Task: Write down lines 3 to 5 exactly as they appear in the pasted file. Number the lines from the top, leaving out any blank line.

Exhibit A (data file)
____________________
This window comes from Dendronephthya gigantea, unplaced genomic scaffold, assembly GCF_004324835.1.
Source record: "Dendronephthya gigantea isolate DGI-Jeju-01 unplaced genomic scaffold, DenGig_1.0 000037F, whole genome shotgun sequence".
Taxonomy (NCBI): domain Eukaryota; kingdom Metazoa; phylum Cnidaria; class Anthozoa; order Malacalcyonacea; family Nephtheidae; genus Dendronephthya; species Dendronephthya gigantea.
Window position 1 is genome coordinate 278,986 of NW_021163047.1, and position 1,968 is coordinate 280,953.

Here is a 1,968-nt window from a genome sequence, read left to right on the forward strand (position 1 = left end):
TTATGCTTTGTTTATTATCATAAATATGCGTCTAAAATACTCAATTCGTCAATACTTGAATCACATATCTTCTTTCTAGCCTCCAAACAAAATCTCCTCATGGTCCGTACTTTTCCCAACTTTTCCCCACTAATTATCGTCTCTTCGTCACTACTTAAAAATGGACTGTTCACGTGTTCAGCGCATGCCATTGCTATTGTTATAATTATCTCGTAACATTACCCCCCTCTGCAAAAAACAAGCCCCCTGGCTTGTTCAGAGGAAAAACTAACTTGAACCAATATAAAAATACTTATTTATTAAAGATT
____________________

Taxonomy (NCBI): domain Eukaryota; kingdom Metazoa; phylum Cnidaria; class Anthozoa; order Malacalcyonacea; family Nephtheidae; genus Dendronephthya; species Dendronephthya gigantea.
Window position 1 is genome coordinate 278,986 of NW_021163047.1, and position 1,968 is coordinate 280,953.

Here is a 1,968-nt window from a genome sequence, read left to right on the forward strand (position 1 = left end):